A fascinating day's devising. I feel I have to find strategies to limit the actors' recourse to words. Even though we are working across languages, it's still very easy to slip into chit-chat in the course of improvisation, rather than initiating actions. I've got a few thoughts about how to do this tomorrow.
I was very struck by the fact that probably the strongest scene today - perhaps the strongest so far - was one with very few words indeed. It's on a plane, with lots of slightly strange characters surrounding PK as she travels from China to India. I built it up slowly, using individual innovations from the cast, and then putting them together. The kind of specifics which work like this places on the improvisation seem to induce much more creativity than vague "a scene about this" direction. I have to learn to trust madness more.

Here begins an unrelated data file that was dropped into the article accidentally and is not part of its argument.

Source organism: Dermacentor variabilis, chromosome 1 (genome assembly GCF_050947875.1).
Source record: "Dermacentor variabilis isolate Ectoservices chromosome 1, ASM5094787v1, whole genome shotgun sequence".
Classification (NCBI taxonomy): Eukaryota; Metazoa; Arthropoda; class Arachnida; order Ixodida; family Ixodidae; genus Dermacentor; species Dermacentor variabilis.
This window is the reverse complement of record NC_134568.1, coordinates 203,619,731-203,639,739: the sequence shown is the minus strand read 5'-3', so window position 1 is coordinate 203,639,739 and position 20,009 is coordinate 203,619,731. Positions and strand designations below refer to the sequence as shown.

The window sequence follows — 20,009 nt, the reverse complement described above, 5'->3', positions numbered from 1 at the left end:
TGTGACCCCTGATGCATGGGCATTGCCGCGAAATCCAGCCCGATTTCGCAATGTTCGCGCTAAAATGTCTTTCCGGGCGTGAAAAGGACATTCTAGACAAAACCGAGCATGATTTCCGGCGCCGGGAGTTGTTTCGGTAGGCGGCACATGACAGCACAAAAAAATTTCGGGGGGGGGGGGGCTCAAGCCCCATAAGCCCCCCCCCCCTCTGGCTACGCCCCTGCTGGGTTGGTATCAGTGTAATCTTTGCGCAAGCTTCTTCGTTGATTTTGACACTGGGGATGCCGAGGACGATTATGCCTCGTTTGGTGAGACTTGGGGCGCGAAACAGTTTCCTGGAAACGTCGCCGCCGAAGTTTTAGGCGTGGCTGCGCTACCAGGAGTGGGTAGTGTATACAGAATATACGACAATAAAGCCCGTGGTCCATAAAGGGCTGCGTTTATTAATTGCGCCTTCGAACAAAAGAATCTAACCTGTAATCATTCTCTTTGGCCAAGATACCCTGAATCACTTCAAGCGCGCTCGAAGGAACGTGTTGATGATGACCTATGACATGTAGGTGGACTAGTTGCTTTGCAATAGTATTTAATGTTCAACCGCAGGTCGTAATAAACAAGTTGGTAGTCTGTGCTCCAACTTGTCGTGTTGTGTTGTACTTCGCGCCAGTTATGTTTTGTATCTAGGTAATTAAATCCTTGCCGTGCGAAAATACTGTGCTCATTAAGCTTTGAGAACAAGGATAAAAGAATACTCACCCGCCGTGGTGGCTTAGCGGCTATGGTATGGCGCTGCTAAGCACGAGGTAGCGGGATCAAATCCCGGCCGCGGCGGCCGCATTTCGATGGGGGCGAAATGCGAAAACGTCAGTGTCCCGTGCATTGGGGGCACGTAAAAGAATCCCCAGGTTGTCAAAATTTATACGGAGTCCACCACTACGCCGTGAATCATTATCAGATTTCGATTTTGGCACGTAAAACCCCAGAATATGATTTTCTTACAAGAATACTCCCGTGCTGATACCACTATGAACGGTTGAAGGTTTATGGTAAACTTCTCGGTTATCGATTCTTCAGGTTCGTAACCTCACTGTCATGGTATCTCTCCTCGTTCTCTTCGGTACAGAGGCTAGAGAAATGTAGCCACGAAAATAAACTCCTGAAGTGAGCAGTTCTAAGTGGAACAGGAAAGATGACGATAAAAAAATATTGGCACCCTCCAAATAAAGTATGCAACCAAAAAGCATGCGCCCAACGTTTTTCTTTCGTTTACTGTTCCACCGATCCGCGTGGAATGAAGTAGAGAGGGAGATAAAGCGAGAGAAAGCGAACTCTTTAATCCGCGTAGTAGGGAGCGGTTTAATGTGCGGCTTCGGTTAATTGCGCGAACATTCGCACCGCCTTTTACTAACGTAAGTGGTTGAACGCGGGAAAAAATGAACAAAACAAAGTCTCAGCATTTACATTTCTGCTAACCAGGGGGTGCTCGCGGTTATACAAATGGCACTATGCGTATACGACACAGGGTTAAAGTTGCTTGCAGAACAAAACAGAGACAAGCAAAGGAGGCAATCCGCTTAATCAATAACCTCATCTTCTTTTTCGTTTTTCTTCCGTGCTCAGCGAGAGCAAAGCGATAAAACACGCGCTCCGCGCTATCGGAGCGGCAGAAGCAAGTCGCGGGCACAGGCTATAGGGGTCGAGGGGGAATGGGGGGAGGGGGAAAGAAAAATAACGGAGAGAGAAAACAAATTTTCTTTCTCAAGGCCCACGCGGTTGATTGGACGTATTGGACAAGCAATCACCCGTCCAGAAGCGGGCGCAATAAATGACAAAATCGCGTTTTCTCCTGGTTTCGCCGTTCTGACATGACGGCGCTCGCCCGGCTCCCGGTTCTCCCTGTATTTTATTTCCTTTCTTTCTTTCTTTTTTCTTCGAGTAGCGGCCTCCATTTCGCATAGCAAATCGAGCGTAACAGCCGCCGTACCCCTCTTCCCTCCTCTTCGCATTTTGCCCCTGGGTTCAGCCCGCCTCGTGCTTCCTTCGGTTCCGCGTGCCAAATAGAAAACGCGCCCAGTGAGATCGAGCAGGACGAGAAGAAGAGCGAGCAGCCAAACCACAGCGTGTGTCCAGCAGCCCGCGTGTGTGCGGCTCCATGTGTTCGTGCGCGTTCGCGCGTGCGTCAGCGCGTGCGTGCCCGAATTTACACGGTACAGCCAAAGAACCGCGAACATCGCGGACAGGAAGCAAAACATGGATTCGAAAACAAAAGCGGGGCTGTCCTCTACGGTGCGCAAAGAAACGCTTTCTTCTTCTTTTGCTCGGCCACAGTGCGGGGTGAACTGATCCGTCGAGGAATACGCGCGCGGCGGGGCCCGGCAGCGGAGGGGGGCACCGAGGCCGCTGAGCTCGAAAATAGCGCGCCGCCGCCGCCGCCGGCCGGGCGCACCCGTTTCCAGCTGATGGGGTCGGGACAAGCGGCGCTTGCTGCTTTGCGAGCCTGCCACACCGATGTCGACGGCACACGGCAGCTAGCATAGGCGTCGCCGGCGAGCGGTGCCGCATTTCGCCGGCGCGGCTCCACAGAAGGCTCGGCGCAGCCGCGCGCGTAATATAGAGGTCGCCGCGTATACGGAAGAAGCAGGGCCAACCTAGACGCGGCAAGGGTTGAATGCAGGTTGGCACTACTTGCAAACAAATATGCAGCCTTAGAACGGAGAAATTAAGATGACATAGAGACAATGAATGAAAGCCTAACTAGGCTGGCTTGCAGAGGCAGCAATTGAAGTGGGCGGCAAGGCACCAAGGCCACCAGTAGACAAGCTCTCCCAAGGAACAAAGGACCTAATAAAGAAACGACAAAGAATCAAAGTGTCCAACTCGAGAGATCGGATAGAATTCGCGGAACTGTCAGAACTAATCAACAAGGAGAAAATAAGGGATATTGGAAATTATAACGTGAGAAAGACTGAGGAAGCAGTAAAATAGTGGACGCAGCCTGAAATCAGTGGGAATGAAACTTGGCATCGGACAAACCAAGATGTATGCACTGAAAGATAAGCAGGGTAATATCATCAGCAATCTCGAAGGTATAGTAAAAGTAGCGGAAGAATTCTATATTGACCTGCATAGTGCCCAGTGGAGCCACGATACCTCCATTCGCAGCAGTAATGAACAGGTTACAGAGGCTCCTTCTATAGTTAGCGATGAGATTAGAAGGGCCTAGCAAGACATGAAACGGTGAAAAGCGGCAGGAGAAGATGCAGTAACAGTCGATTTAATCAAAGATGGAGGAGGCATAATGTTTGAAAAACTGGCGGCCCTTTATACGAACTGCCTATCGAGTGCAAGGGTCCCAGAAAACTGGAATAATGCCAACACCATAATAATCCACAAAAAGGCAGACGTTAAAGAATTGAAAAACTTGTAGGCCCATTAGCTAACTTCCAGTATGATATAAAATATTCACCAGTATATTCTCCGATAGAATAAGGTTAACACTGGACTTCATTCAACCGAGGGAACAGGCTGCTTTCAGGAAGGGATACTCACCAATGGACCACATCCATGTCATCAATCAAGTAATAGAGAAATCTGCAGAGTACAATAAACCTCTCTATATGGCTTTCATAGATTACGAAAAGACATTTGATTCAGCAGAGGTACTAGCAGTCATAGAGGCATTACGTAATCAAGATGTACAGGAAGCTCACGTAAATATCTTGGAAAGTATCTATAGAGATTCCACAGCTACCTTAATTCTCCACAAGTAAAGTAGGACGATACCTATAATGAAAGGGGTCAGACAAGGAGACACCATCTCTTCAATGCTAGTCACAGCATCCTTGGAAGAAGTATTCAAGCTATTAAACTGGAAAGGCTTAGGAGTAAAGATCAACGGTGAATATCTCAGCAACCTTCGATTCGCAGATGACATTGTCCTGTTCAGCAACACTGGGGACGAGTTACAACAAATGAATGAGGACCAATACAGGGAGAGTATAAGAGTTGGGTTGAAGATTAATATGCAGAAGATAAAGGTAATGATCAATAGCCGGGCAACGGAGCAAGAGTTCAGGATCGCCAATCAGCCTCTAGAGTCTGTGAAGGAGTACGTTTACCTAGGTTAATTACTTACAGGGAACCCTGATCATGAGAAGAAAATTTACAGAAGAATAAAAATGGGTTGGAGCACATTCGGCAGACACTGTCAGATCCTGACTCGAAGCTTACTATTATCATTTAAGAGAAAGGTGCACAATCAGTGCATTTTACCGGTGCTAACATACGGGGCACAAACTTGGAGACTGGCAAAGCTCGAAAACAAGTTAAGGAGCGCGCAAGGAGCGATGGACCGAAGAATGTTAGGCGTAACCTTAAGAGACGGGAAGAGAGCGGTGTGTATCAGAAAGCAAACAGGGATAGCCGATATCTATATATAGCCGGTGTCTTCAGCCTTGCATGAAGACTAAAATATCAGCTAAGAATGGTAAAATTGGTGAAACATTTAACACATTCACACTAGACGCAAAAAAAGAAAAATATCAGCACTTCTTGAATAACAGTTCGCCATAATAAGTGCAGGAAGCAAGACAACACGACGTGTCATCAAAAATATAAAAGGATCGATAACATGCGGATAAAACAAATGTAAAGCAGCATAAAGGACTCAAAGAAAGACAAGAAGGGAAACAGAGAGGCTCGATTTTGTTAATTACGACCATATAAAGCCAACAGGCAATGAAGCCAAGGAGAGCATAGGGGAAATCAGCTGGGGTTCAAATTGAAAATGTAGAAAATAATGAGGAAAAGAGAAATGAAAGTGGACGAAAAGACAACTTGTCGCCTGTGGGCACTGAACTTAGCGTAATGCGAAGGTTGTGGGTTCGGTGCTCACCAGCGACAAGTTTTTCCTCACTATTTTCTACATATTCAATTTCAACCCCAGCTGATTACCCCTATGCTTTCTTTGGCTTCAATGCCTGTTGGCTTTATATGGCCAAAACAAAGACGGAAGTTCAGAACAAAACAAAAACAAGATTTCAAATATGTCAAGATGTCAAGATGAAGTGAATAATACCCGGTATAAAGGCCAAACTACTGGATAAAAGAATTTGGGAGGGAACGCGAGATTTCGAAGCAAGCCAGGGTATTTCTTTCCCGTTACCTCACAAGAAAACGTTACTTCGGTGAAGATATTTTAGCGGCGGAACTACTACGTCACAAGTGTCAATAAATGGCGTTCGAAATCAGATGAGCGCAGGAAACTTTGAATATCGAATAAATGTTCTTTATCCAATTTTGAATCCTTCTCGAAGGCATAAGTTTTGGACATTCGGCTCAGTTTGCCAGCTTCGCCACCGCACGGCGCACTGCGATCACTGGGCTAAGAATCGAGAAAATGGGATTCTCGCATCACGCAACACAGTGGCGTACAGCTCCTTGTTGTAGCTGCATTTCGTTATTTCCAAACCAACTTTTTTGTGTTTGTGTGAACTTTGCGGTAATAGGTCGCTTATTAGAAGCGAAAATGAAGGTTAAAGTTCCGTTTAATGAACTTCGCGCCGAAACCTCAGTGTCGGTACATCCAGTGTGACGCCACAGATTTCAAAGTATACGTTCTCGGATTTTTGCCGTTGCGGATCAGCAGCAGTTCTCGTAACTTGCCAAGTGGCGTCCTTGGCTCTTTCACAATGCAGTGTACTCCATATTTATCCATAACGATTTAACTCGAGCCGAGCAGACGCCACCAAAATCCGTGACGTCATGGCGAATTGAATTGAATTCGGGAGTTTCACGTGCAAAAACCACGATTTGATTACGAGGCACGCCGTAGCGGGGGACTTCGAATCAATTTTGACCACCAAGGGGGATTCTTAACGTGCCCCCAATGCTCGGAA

A very strong discussion with the Chinese actors about aspects of the play's potential content. I'm made very aware that it's unusual for them to see both sides of an issue presented in theatre. Here, theatre often makes a very clear moral case, rather than exploring a conflict. We discuss the fact that Chinese culture, since ancient times, has had a concept of collective guilt - so if one Chinese person appears to be bad (in whatever way) on stage, the rest may feel this by implication. Mahesh also points out that we're in danger of conforming to the old paradigm of the Western world looking at Asia, and Asia presenting itself for view. We try to challenge both of these things - but it proves quite difficult to do. The stereotypes seem to be very ingrained in our subconscious minds - we have to jolt them into new perspectives.